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Tuesday, October 02, 2007

Are You Registered? More So, Are Elections Secure?

Boulder County Clerk and Recorder Hillary Hall and the Boulder County Elections Division will host an Open House for the public, media and candidates on Tuesday, Oct. 9, from 5-7 p.m. in the County's newly constructed Elections Wing, 1750 33rd St., Boulder. Attendees of the Open House will receive a tour of the facilities and a walk-through of the election process. Visitors will also have an opportunity to ask questions and to meet Elections Coordinator Larry Beer and Chief Deputy Scott Thomas.

Tuesday, Oct. 9, is also the last day to register to vote for the November 6 election. Voters can check their registration status and registered address at www.voteboulder.org.

Given the unresolved concerns around the Lafayette special election on the Lowe's annexation and the various conspiracies I hear in Louisville and Longmont, skeptics may want to attend this tour and see how our democratic processes are safeguarded.

12 comments:

KERRY BENSMAN said...

Dan, what you left out is that the City of Boulder had similar problems with the vote counting system in their recent special election as Lafayette did.

Colorado Russ said...

I read in the newspaper that anyone in Boulder county who did not vote in the 2006 election was being declared "inactive".

Inactive registered voters will not receive a ballot in the mail, unless they contact the county clerk by Oct 9.

I'd like to know if it is normal to declare a voter "inactive" after missing only one election?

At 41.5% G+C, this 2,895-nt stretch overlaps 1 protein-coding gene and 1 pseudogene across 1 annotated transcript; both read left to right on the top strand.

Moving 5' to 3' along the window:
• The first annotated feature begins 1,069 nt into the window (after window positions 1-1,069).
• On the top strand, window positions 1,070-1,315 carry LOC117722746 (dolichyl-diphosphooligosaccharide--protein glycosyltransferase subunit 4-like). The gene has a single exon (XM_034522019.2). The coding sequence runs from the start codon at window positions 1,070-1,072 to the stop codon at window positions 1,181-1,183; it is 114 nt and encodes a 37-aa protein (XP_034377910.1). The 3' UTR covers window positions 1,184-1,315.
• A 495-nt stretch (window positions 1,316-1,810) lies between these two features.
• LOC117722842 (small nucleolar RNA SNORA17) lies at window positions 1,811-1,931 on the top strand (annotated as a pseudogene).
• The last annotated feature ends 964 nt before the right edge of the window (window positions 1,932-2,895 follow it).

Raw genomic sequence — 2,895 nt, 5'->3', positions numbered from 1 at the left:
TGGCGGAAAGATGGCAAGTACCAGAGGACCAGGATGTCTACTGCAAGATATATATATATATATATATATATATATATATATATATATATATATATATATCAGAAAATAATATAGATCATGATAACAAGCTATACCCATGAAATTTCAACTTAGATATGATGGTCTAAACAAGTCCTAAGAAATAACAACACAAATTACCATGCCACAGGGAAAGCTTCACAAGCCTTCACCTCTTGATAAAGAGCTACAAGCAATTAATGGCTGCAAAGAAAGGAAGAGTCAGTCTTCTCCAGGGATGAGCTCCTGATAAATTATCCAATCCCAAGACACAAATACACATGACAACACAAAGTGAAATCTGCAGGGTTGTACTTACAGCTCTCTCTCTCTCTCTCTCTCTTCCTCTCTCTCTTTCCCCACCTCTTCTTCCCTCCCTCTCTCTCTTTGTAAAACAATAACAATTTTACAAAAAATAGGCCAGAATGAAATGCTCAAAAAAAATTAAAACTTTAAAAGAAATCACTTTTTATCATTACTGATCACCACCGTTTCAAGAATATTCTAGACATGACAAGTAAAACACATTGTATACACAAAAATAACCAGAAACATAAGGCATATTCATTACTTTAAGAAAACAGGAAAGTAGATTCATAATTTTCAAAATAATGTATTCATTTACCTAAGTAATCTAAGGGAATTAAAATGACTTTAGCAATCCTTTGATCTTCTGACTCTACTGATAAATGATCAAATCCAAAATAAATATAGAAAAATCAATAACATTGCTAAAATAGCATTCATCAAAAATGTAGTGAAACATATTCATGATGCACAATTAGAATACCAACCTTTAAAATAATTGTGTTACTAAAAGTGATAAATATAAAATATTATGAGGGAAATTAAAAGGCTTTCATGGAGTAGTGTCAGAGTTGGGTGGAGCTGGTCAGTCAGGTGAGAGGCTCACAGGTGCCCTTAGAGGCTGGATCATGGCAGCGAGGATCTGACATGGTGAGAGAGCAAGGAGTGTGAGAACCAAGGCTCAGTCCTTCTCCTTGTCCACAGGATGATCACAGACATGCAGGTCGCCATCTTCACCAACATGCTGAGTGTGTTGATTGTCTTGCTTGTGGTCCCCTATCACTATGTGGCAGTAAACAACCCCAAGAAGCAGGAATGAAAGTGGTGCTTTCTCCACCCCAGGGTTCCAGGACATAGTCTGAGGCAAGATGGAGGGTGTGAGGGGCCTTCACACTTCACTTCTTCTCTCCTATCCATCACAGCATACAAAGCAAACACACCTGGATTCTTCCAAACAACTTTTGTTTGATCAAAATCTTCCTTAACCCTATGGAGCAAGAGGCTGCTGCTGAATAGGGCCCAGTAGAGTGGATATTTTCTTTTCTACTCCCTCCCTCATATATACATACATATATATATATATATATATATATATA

KERRY BENSMAN said...

Yes. Supposedly it is to keep mail in ballots from falling into the wrong hands, being filled out, and returned.

But I think an inactive voter can always pick a ballot up at the clerks office.

Paul Tiger said...

In dealing with the issue of mail ballots, which are highly suceptable to fraud, the security is in most part left to the voter.

Make sure that you monitor your mail closely and retrieve your ballot from your mailbox promptly.

If you live with others in your household, don't leave it laying around. (yeppers - several cases in our county were family members and roommates voted ballots other than their own.)

After you've voted, seal up that ballot just like you were going to mail it, but then don't.
Walk it in to the clerk's office, or one of the branches and put it in the ballot box yourself.

Every year, this county and many others, receives hundreds to thousands of ballots correctly postmarked, but delivered after the deadline. Unless a district judge intervenes, they don't get counted.
The US Postal Service is not considered to be part of the elections system, and putting your ballot in their hands has no legal value. USPS <> Ballot Box.

Various subdivisions of USPS have strangely different values.
In 2004 the USPS office at CU did not deliver tens of thousands of voter registration affirmation cards to students and faculty. This is the card that tells you that you are registered, what your voter ID number is, and your precinct polling location.
These 4x5 cards are what many voters take with them to the polls.
The reason given for non-delivery (discovered weeks later) was that the CU USPS office determined that they were a mass of JUNK MAIL.